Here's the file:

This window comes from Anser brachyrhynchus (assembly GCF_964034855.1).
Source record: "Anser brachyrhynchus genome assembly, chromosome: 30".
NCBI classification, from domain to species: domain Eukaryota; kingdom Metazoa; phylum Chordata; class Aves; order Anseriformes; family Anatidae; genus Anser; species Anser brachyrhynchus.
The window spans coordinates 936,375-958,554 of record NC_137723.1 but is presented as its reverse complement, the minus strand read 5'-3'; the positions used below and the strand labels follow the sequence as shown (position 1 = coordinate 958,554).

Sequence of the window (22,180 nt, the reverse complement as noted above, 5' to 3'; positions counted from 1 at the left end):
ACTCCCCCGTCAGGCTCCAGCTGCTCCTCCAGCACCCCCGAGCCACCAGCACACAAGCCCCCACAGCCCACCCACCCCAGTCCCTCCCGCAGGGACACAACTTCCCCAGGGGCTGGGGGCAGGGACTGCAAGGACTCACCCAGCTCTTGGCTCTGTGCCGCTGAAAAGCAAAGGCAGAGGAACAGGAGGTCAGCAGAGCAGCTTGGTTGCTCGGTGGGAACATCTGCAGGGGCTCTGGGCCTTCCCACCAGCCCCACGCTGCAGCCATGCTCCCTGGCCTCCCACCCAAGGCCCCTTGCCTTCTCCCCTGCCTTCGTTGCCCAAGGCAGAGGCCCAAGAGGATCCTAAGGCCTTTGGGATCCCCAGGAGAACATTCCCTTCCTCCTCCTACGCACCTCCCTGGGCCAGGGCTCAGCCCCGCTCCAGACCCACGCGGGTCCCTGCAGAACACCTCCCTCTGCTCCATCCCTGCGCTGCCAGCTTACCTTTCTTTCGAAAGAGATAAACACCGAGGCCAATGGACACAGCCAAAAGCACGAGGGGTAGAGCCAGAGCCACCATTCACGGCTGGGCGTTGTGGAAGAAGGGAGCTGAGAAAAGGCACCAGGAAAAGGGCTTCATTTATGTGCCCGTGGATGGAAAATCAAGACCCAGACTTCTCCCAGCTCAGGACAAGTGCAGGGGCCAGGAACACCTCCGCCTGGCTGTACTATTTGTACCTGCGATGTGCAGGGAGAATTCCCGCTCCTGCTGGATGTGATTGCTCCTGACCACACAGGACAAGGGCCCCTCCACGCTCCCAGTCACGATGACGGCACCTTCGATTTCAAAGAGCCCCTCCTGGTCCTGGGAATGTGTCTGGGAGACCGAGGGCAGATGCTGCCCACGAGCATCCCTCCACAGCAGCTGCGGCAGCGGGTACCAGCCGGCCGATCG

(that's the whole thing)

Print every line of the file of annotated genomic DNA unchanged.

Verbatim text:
This window comes from Anser brachyrhynchus (assembly GCF_964034855.1).
Source record: "Anser brachyrhynchus genome assembly, chromosome: 30".
NCBI classification, from domain to species: domain Eukaryota; kingdom Metazoa; phylum Chordata; class Aves; order Anseriformes; family Anatidae; genus Anser; species Anser brachyrhynchus.
The window spans coordinates 936,375-958,554 of record NC_137723.1 but is presented as its reverse complement, the minus strand read 5'-3'; the positions used below and the strand labels follow the sequence as shown (position 1 = coordinate 958,554).

Sequence of the window (22,180 nt, the reverse complement as noted above, 5' to 3'; positions counted from 1 at the left end):
ACTCCCCCGTCAGGCTCCAGCTGCTCCTCCAGCACCCCCGAGCCACCAGCACACAAGCCCCCACAGCCCACCCACCCCAGTCCCTCCCGCAGGGACACAACTTCCCCAGGGGCTGGGGGCAGGGACTGCAAGGACTCACCCAGCTCTTGGCTCTGTGCCGCTGAAAAGCAAAGGCAGAGGAACAGGAGGTCAGCAGAGCAGCTTGGTTGCTCGGTGGGAACATCTGCAGGGGCTCTGGGCCTTCCCACCAGCCCCACGCTGCAGCCATGCTCCCTGGCCTCCCACCCAAGGCCCCTTGCCTTCTCCCCTGCCTTCGTTGCCCAAGGCAGAGGCCCAAGAGGATCCTAAGGCCTTTGGGATCCCCAGGAGAACATTCCCTTCCTCCTCCTACGCACCTCCCTGGGCCAGGGCTCAGCCCCGCTCCAGACCCACGCGGGTCCCTGCAGAACACCTCCCTCTGCTCCATCCCTGCGCTGCCAGCTTACCTTTCTTTCGAAAGAGATAAACACCGAGGCCAATGGACACAGCCAAAAGCACGAGGGGTAGAGCCAGAGCCACCATTCACGGCTGGGCGTTGTGGAAGAAGGGAGCTGAGAAAAGGCACCAGGAAAAGGGCTTCATTTATGTGCCCGTGGATGGAAAATCAAGACCCAGACTTCTCCCAGCTCAGGACAAGTGCAGGGGCCAGGAACACCTCCGCCTGGCTGTACTATTTGTACCTGCGATGTGCAGGGAGAATTCCCGCTCCTGCTGGATGTGATTGCTCCTGACCACACAGGACAAGGGCCCCTCCACGCTCCCAGTCACGATGACGGCACCTTCGATTTCAAAGAGCCCCTCCTGGTCCTGGGAATGTGTCTGGGAGACCGAGGGCAGATGCTGCCCACGAGCATCCCTCCACAGCAGCTGCGGCAGCGGGTACCAGCCGGCCGATCG